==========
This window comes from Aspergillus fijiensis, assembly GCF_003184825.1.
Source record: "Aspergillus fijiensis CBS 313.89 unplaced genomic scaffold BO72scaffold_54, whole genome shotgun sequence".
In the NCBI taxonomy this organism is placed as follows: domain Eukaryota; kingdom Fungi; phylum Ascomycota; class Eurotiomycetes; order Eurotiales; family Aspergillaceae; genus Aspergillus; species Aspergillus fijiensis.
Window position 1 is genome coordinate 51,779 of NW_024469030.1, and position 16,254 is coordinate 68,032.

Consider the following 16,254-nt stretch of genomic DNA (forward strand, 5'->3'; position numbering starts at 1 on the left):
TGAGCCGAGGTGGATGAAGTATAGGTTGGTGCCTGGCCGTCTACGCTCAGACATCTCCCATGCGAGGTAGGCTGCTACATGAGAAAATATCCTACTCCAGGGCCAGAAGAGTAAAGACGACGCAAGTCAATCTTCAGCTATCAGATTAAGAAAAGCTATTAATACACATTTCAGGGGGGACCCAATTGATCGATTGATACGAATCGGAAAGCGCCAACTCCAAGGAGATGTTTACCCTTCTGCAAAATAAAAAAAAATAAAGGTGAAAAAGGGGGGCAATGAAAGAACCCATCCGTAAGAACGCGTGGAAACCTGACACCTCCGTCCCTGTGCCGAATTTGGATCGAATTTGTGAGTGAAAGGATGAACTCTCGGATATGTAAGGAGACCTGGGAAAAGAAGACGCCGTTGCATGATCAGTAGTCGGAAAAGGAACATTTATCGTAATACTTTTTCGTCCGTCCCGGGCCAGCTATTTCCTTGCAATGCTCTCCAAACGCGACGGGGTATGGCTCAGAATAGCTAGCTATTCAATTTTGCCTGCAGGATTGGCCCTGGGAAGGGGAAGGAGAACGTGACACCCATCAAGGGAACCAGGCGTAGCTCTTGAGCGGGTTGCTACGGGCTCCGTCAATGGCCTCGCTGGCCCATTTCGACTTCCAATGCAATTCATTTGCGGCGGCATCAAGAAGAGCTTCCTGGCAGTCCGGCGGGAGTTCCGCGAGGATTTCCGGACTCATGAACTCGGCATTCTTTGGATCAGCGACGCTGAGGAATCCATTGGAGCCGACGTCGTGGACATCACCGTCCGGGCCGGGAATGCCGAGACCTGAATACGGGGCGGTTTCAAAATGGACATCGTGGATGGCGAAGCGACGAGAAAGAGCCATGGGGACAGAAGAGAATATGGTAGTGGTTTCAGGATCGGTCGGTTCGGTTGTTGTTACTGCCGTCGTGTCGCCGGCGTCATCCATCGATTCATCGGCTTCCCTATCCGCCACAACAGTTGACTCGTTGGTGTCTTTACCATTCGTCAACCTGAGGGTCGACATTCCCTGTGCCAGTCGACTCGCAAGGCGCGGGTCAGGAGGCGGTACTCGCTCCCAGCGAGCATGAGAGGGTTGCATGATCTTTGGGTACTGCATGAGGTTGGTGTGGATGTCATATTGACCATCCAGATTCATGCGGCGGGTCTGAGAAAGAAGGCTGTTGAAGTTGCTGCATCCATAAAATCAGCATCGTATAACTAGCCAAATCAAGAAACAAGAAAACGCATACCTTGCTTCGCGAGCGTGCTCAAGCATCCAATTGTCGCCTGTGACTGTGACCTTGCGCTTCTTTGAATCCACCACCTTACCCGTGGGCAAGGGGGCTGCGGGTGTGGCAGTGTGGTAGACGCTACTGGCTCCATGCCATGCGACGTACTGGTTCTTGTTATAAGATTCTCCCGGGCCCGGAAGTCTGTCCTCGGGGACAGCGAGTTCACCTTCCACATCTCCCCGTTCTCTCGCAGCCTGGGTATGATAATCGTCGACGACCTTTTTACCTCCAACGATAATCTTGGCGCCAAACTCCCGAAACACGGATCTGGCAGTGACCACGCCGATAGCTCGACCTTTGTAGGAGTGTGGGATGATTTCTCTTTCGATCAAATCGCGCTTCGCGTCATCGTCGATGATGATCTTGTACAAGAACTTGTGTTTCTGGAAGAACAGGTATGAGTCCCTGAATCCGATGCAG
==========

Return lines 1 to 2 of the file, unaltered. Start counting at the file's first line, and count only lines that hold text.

This window comes from Aspergillus fijiensis, assembly GCF_003184825.1.
Source record: "Aspergillus fijiensis CBS 313.89 unplaced genomic scaffold BO72scaffold_54, whole genome shotgun sequence".